Author Topic: Australian Investing Thread  (Read 691647 times)

kiwiozearlyretirement

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Re: Australian Investing Thread
« Reply #2900 on: March 21, 2017, 07:34:29 AM »
Anyone know about concessional super contributions if you don't have a job. For example once you FIRE and are no longer earning a wage can you contribute the passive income you do make (rent, dividends etc) to your super concessionally. Or do you have to be 'self employed with an ABN?

mjr

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Re: Australian Investing Thread
« Reply #2901 on: March 21, 2017, 02:35:13 PM »
If you are not employed, you can make personal concessional contributions up to the cap, but you can't contribute more than you earn.

deborah

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Re: Australian Investing Thread
« Reply #2902 on: March 21, 2017, 02:59:23 PM »
If you are not employed, you can make personal concessional contributions up to the cap, but you can't contribute more than you earn.
+1, and you definitely don't need an ABN (I know this is tautology, as mjr said "personal").

Ozstache

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Re: Australian Investing Thread
« Reply #2903 on: March 21, 2017, 07:38:24 PM »
If you are not employed, you can make personal concessional contributions up to the cap, but you can't contribute more than you earn.

And even if you are casually employed, as long as the income from that employment is less than 10% of your total taxable income for the year, you can also make personal concessional contributions up to the cap.

FFF

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Re: Australian Investing Thread
« Reply #2904 on: March 21, 2017, 07:45:44 PM »
Anyone know about concessional super contributions if you don't have a job. For example once you FIRE and are no longer earning a wage can you contribute the passive income you do make (rent, dividends etc) to your super concessionally. Or do you have to be 'self employed with an ABN?

What deborah and mjr have said is correct, but don't forget that as of July 1 2017 any Australian will be able to make tax-deductible super contributions.

My question would be, why would you want to do this? Concessional super contributions are taxed at 15%, so you'd need to be passively earning over $18200 to make this worthwhile. Even then earning up to $37200 will only 'save' you 6% in tax (21%-15%) and then the money is locked up in super until preservation age. Maybe I've misunderstood the intentions, but I can only see this being beneficial if you are earning well in excess of $37200.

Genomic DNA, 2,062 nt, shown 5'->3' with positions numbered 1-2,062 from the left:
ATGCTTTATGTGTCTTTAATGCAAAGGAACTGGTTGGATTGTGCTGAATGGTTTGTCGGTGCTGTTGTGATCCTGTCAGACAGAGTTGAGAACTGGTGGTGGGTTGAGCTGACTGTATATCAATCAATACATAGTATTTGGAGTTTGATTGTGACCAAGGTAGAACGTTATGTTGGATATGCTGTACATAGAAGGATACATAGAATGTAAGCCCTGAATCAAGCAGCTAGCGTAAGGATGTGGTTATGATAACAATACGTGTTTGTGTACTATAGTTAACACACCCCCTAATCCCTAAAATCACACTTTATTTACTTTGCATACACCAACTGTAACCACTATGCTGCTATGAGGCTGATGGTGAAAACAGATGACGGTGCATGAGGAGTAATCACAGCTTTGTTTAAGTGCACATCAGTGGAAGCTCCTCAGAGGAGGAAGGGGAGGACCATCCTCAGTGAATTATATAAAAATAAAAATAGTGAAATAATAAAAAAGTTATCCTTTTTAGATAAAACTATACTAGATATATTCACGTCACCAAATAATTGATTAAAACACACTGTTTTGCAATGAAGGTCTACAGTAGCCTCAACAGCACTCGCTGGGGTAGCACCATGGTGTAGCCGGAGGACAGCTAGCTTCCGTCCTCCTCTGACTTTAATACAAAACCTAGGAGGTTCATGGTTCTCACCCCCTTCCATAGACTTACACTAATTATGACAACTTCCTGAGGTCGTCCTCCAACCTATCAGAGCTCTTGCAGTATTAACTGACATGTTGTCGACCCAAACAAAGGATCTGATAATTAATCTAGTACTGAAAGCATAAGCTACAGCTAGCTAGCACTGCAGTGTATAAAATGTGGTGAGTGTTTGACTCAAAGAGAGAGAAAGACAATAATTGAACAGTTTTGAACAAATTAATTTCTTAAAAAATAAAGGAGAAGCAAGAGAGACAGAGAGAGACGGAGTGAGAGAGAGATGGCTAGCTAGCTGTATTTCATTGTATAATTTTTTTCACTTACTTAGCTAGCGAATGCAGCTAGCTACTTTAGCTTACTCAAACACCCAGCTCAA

steveo

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Re: Australian Investing Thread
« Reply #2905 on: March 21, 2017, 09:01:10 PM »
Anyone know about concessional super contributions if you don't have a job. For example once you FIRE and are no longer earning a wage can you contribute the passive income you do make (rent, dividends etc) to your super concessionally. Or do you have to be 'self employed with an ABN?

What deborah and mjr have said is correct, but don't forget that as of July 1 2017 any Australian will be able to make tax-deductible super contributions.

My question would be, why would you want to do this? Concessional super contributions are taxed at 15%, so you'd need to be passively earning over $18200 to make this worthwhile. Even then earning up to $37200 will only 'save' you 6% in tax (21%-15%) and then the money is locked up in super until preservation age. Maybe I've misunderstood the intentions, but I can only see this being beneficial if you are earning well in excess of $37200.

Good points. Personally I don't add anything extra to Super because I will need that money earlier. I already have enough in Super to be financially fine from 60 onwards. It's getting to 60 which is the issue.

deborah

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Re: Australian Investing Thread
« Reply #2906 on: March 21, 2017, 10:21:19 PM »
There are a number of reasons to put concessional contributions in if you don't have a job.

If you are retired and are nearing your preservation age, you may want to add everything you don't need to superannuation. Simplistically, in the year before you reach preservation age, you may want to put everything except a year's worth of expenses into super, if it's two years away, keep out only two years' expenses... Since the concessional amount you can put in (after 1st July) is being lowered to $25,000, you may want to add to your super each year so you can put in as much as possible, as early as possible, and still leave yourself with enough to live on until you reach preservation age.

With each change to legislation, there are fewer years between preservation age and 65, when you cannot add to your super at all unless you are working. This reduced window of opportunity to transfer savings to super means that people probably need to start thinking about using concessional contributions well before preservation age.

That will leave you with less to add as a non-concessional contribution if you want to keep as much as possible in the tax advantaged environment of super. Given that the maximum amount of non-concessional contributions is also being reduced by successive governments, contributions throughout early retirement may be the only way in future to add to your super.

The earlier you have your money in super, the less likely you are to be badly affected by changes of legislation, as they tend not to be retrospective (ha ha).

Finally, when people retire, they tend to be more likely to move or downsize (both of which are generally CGT free) or to trigger other CGT events, so putting in concessional contributions in years when you do have CGT events may significantly lower your tax bill, even if you don't have a job.